|Publication number||US4849876 A|
|Application number||US 07/029,161|
|Publication date||Jul 18, 1989|
|Filing date||Mar 23, 1987|
|Priority date||Mar 25, 1986|
|Also published as||DE3785956D1, DE3785956T2, EP0239359A2, EP0239359A3, EP0239359B1|
|Publication number||029161, 07029161, US 4849876 A, US 4849876A, US-A-4849876, US4849876 A, US4849876A|
|Inventors||Koji Ozawa, Manabu Araoka, Soichi Takaya|
|Original Assignee||Hitachi, Ltd.|
|Export Citation||BiBTeX, EndNote, RefMan|
|Patent Citations (10), Referenced by (9), Classifications (5), Legal Events (4)|
|External Links: USPTO, USPTO Assignment, Espacenet|
The present invention relates to a circuit for translating an address in a computer system using a virtual storage method.
A processor to support a virtual storage requires an address translation circuit for translating a logical address into a physical address. As such an address translation method, a segmentation/paging composite method is applied to a case where a large logical space is used. In this method, for example, the logical space is divided into several segments and each segment is further subdivided into a plurality of pages. There are disposed a segment table ST and a page table PT (these tables are referred to as translation tables) to indicate whether a particular page in a particular segment exists in the main storage or not and when they are found to be present, indicate their physical addresses in the main storage. Thus, the address translation in this method is achieved through a 2-stage translation by use of these two tables. This provision is adopted because it will increase the amount of the hardware elements to provide a table which establishes a one-to-one correspondence between all logical addresses in the logical space and the physical addresses.
Referring now to FIG. 1 which is an explanatory diagram of the segmentation/paging composite method, the segmentation/paging composite method will be explained.
The segment table ST and the page table PT are provided in the main storage. A segment table origin register STOR provided in the address translation mechanism is used to store the top address STTOP of the segment table ST. By accessing an address in the segment table assigned or specified by the top address STTOP and the SEG field of a specified logical address LA, that top address PTTOP of the page table PT which corresponds to the segment (SEG) field of the logical address LA is read and then the obtained top address PTTOP is set in a page table register (not shown) provided in the address translation mechanism. Subsequently, by accessing an address in the page table PT assigned or specified by the content of the page table register and the page field PAGE of the logical address, the top address PAGETOP of the page corresponding to the page field PAGE of the logical address LA is read. This read PAGETOP is the upper-order portion of the physical address. The lower-order portion OFFSET of the logical address LA is the lower-order portion of the physical address as it is. Thus, the physical address can be obtained by combining the PAGETOP and lower-order portion OFFSET of the logical address LA. However, in this address translation method, the tables ST and PT are accessed to translate a logical address into a physical address, namely, the main storage is twice accessed, which results in a time-consuming address translation.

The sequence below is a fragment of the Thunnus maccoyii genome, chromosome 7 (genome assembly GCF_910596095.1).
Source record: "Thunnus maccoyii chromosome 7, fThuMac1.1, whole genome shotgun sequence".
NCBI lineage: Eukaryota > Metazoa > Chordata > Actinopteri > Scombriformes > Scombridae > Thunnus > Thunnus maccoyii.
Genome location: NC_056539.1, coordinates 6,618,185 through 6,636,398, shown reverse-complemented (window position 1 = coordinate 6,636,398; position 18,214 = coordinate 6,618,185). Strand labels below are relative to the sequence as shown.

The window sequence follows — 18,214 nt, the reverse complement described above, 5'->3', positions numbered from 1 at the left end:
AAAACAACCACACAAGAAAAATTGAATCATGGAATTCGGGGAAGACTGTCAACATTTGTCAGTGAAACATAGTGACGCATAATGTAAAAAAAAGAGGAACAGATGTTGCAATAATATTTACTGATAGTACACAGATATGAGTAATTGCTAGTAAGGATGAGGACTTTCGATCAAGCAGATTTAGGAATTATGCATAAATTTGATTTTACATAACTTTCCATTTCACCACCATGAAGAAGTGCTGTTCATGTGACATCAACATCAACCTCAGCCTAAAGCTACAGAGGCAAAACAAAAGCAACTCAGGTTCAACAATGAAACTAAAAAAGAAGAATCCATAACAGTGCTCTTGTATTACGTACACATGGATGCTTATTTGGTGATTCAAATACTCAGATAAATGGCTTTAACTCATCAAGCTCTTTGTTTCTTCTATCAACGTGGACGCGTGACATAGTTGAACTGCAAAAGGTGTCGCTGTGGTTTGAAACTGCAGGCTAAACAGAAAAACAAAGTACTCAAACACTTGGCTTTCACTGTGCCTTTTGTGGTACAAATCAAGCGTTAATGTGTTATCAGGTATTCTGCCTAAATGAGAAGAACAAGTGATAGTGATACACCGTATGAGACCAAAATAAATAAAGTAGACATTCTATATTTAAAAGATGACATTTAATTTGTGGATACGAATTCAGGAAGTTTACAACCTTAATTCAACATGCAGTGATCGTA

To overcome this, there can be considered an address translation method using a high-speed translation buffer or translation lookaside buffer (TLB) which functions like the translation table.
FIG. 2 is an explanatory diagram of an address translation method using such a TLB, and FIG. 3 shows an example of the logical address in this case. Namely, the logical address 67 of this example includes an upper-order portion LAU (17 bits), an intermediate portion LAM (3 bits), and a lower-order portion OFFSET (12 bits): Although the TLB 60 comprises eight entries corresponding to 3-bit LAM, only one entry is shown in the TLB 60 of FIG. 2. In each entry are registered the upper-order LAU of the logical address and the PAGETOP respectively corresponding to the top addresses of the segment and the page for an instruction or operand which was recently accessed and exists in the main storage. When the main storage is to be accessed, in order to determine whether or not the inputted logical address 67 exists in the TLB, the TLB is read to obtain an entry corresponding to the LAM of the logical address 67. The LAU 62 in the entry is then compared with the LAU 64 of the accessed logical address 67 by means of a comparator 61 whether they are identical (to be referred to as a TLB hit hereafter) or not identical (to be referred to as a TLB mishit). If a hit results, the PAGETOP in the entry and the OFFSET 66 of the accessed logical address 67 are combined to generate a physical address 68. In the case of TLB mishit, since this PAGETOP is invalid, the address translation is accomplished according to the address translation method of FIG. 1 to obtain the LAU and the PAGETOP, which in turn are registered to an entry of the TLB. Consequently, TLB hit results for the subsequent access to the pertinent address. In this method, the main storage is not accessed in the case of TLB hit, and hence the address translation can be performed at a higher speed as compared with the method of FIG. 1.